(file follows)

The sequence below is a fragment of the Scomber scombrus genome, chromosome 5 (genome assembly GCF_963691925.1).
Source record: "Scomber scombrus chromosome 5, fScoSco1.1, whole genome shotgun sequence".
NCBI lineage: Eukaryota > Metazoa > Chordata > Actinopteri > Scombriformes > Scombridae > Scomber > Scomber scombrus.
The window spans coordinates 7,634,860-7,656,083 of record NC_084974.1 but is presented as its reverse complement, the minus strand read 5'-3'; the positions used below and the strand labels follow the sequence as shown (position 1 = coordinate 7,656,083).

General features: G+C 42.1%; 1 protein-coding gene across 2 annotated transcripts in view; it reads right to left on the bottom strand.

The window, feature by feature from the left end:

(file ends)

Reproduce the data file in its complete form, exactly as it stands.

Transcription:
The sequence below is a fragment of the Scomber scombrus genome, chromosome 5 (genome assembly GCF_963691925.1).
Source record: "Scomber scombrus chromosome 5, fScoSco1.1, whole genome shotgun sequence".
NCBI lineage: Eukaryota > Metazoa > Chordata > Actinopteri > Scombriformes > Scombridae > Scomber > Scomber scombrus.
The window spans coordinates 7,634,860-7,656,083 of record NC_084974.1 but is presented as its reverse complement, the minus strand read 5'-3'; the positions used below and the strand labels follow the sequence as shown (position 1 = coordinate 7,656,083).

General features: G+C 42.1%; 1 protein-coding gene across 2 annotated transcripts in view; it reads right to left on the bottom strand.

The window, feature by feature from the left end: